Early iPhone and iPad prototypes reveal wildly divergent designs from finished products

We already showed you a few early iPhone prototypes from between 2002 and 2004 which looked very little like the finished product in 2010. In the run-up to the start of the Samsung vs. Apple showdown in federal court next week, new images have been released showing off some later, but equally unusual, iPhone and iPad prototypes.

It appears that Sony’s Walkman series was an initial influence over the first iPhone’s design. Japanese Apple designer Shin Nishibori took liberties on his home country’s most identifiable brand, morphing what he interpreted to be an homage to the Walkman line into a potential handset. The recognizable metal ring was alive and well even back then, though the particular date of these CAD mockups is not known.

Another mockup shows the minimalistic iPhone rearranged as an angular beast, complete with sawed-off corners and a sloping back cover. Much of that design was kept in tact for the iPhone 3G and 3GS, though Apple wisely rounded the entire body to make it easier to hold.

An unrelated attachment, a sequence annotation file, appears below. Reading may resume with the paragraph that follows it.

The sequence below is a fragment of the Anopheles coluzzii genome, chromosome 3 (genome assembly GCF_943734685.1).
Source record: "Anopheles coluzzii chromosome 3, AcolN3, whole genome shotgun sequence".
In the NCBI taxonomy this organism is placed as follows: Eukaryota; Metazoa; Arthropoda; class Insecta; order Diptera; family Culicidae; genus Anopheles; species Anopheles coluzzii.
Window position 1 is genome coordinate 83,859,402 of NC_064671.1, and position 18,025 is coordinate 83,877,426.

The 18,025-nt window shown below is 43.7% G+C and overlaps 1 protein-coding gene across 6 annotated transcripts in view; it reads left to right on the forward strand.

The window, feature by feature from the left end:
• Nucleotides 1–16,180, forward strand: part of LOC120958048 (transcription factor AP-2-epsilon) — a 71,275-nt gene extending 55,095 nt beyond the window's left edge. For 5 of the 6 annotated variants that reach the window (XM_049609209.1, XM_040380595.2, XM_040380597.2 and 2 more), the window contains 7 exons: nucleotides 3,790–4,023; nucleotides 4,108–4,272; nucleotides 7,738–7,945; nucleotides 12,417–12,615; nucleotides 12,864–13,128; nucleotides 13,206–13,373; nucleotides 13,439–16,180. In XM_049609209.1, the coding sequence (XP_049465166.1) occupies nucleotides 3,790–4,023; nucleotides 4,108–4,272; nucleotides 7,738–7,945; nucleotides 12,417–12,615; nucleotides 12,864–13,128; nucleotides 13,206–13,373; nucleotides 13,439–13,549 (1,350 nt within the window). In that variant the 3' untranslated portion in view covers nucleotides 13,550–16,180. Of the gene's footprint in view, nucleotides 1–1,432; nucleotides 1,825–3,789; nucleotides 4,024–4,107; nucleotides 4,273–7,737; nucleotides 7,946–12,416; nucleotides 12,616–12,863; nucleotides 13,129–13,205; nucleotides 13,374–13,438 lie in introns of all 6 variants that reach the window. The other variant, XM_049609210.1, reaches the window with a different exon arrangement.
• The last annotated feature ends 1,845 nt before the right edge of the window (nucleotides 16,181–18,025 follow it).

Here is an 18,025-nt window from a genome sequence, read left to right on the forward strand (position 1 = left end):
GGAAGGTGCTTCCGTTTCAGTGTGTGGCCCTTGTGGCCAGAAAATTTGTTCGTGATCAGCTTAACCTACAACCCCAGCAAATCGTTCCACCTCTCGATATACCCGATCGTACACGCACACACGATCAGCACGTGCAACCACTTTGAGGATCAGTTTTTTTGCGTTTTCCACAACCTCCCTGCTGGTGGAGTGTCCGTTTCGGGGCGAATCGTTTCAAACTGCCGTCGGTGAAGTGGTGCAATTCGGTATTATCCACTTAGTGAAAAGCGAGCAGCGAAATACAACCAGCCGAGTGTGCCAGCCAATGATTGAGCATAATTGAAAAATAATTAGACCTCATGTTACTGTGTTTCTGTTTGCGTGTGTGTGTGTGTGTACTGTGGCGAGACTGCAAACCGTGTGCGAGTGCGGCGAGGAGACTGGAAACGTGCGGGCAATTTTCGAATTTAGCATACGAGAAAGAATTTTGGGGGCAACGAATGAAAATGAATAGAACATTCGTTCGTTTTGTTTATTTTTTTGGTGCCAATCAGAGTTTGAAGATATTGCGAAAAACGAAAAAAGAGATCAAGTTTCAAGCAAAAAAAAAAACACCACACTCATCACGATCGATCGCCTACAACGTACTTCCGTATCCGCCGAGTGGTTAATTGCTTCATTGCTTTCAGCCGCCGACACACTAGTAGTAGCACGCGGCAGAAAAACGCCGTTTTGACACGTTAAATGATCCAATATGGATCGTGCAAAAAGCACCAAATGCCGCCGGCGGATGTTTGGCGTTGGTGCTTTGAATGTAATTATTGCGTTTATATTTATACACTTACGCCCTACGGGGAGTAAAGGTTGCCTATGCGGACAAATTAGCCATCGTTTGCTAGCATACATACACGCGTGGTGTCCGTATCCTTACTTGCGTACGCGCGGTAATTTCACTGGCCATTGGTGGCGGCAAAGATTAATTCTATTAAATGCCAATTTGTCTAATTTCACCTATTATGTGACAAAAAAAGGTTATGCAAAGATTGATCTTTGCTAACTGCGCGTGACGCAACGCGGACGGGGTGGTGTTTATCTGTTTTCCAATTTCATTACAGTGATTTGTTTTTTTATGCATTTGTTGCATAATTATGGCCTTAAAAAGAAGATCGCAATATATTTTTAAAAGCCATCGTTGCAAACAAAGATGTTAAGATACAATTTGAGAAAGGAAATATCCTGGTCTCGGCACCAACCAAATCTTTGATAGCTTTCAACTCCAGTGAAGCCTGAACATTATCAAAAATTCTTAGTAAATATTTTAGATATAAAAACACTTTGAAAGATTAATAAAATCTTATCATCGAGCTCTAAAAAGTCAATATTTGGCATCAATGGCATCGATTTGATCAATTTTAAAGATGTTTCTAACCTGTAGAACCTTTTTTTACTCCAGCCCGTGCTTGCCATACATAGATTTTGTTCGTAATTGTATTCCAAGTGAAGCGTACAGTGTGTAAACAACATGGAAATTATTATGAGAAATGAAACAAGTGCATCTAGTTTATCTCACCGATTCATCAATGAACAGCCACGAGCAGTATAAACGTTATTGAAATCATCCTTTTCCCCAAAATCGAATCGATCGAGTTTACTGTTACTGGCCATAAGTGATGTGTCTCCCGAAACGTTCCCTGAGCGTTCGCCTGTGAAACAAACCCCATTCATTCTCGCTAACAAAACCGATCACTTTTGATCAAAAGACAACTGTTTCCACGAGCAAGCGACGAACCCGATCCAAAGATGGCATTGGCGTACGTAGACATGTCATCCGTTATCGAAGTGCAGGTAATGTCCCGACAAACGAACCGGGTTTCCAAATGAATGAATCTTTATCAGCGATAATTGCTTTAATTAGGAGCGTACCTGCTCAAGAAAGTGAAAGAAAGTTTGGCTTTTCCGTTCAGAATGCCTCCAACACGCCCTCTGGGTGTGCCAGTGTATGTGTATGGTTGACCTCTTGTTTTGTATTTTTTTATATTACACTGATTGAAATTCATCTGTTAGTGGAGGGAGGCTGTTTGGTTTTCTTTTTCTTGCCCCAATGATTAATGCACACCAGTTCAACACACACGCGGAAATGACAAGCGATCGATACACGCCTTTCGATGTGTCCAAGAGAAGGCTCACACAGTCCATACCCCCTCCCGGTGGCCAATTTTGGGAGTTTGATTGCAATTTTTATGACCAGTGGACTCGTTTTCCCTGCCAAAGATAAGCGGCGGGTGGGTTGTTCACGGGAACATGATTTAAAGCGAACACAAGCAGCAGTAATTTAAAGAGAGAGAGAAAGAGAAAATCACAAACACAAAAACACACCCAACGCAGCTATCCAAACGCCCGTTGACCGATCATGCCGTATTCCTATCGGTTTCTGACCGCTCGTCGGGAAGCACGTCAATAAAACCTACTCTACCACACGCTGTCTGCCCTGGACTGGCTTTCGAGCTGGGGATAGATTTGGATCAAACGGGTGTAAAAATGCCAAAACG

One interesting early iPad design shows a built-in slot for a stylus (or could it be a kickstand) with a prominent iPod logo on the back. It looked more like an oversized iPod Shuffle than what would be the beginnings of a tablet, but the iPad had a lot more room for design maneuvering as there was much less of a precedent involved.

The last design we’ll show you looks to be a folded envelope with a fountain pen insert stuck on the back. The carbon backing actually had a built-in rotating kickstand, which did not look entirely removable — we’re glad Apple saw the light on that one.

It’s fascinating to see all these mockups appear in the run-up to what could be one of the most incendiary and brand-damaging trials in corporate history. While we’re rooting for Samsung to be able to keep its products on the market, it appears increasingly likely that the Korean company is going to have to pay for what the American legal system is determined to prove as copyright and trade dress infringement.

We’ll keep you posted.

Via: Engadget